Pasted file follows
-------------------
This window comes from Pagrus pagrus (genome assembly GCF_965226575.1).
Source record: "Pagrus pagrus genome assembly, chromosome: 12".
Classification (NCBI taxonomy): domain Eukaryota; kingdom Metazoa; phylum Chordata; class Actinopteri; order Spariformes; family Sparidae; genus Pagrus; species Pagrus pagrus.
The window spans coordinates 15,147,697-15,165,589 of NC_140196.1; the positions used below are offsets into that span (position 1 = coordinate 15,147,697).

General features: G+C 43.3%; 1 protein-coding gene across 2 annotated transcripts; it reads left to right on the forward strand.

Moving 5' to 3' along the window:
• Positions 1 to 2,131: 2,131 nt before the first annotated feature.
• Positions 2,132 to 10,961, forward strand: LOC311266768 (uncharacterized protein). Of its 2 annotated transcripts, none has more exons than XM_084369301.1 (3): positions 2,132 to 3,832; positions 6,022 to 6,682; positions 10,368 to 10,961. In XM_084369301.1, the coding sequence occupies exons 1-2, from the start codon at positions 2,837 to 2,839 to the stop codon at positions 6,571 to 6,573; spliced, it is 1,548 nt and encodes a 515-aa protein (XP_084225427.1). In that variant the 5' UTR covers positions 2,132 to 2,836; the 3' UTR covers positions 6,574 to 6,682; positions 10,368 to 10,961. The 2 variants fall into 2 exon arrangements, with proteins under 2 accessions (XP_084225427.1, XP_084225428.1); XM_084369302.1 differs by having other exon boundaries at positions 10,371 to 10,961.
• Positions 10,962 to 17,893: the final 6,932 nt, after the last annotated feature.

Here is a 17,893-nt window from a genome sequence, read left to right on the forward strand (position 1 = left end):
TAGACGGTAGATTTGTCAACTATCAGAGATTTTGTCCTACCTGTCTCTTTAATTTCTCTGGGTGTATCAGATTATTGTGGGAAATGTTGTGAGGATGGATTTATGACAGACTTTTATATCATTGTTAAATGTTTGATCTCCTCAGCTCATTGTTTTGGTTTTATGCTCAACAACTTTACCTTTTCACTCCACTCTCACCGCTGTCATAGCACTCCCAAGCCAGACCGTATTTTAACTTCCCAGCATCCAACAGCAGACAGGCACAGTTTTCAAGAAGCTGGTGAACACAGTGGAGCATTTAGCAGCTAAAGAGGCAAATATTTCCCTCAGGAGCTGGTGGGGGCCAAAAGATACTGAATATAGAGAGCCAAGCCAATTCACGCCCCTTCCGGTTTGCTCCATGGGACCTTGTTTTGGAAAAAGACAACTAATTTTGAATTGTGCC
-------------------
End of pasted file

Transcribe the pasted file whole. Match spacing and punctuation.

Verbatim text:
This window comes from Pagrus pagrus (genome assembly GCF_965226575.1).
Source record: "Pagrus pagrus genome assembly, chromosome: 12".
Classification (NCBI taxonomy): domain Eukaryota; kingdom Metazoa; phylum Chordata; class Actinopteri; order Spariformes; family Sparidae; genus Pagrus; species Pagrus pagrus.
The window spans coordinates 15,147,697-15,165,589 of NC_140196.1; the positions used below are offsets into that span (position 1 = coordinate 15,147,697).

General features: G+C 43.3%; 1 protein-coding gene across 2 annotated transcripts; it reads left to right on the forward strand.

Moving 5' to 3' along the window:
• Positions 1 to 2,131: 2,131 nt before the first annotated feature.
• Positions 2,132 to 10,961, forward strand: LOC311266768 (uncharacterized protein). Of its 2 annotated transcripts, none has more exons than XM_084369301.1 (3): positions 2,132 to 3,832; positions 6,022 to 6,682; positions 10,368 to 10,961. In XM_084369301.1, the coding sequence occupies exons 1-2, from the start codon at positions 2,837 to 2,839 to the stop codon at positions 6,571 to 6,573; spliced, it is 1,548 nt and encodes a 515-aa protein (XP_084225427.1). In that variant the 5' UTR covers positions 2,132 to 2,836; the 3' UTR covers positions 6,574 to 6,682; positions 10,368 to 10,961. The 2 variants fall into 2 exon arrangements, with proteins under 2 accessions (XP_084225427.1, XP_084225428.1); XM_084369302.1 differs by having other exon boundaries at positions 10,371 to 10,961.
• Positions 10,962 to 17,893: the final 6,932 nt, after the last annotated feature.

Here is a 17,893-nt window from a genome sequence, read left to right on the forward strand (position 1 = left end):
TAGACGGTAGATTTGTCAACTATCAGAGATTTTGTCCTACCTGTCTCTTTAATTTCTCTGGGTGTATCAGATTATTGTGGGAAATGTTGTGAGGATGGATTTATGACAGACTTTTATATCATTGTTAAATGTTTGATCTCCTCAGCTCATTGTTTTGGTTTTATGCTCAACAACTTTACCTTTTCACTCCACTCTCACCGCTGTCATAGCACTCCCAAGCCAGACCGTATTTTAACTTCCCAGCATCCAACAGCAGACAGGCACAGTTTTCAAGAAGCTGGTGAACACAGTGGAGCATTTAGCAGCTAAAGAGGCAAATATTTCCCTCAGGAGCTGGTGGGGGCCAAAAGATACTGAATATAGAGAGCCAAGCCAATTCACGCCCCTTCCGGTTTGCTCCATGGGACCTTGTTTTGGAAAAAGACAACTAATTTTGAATTGTGCC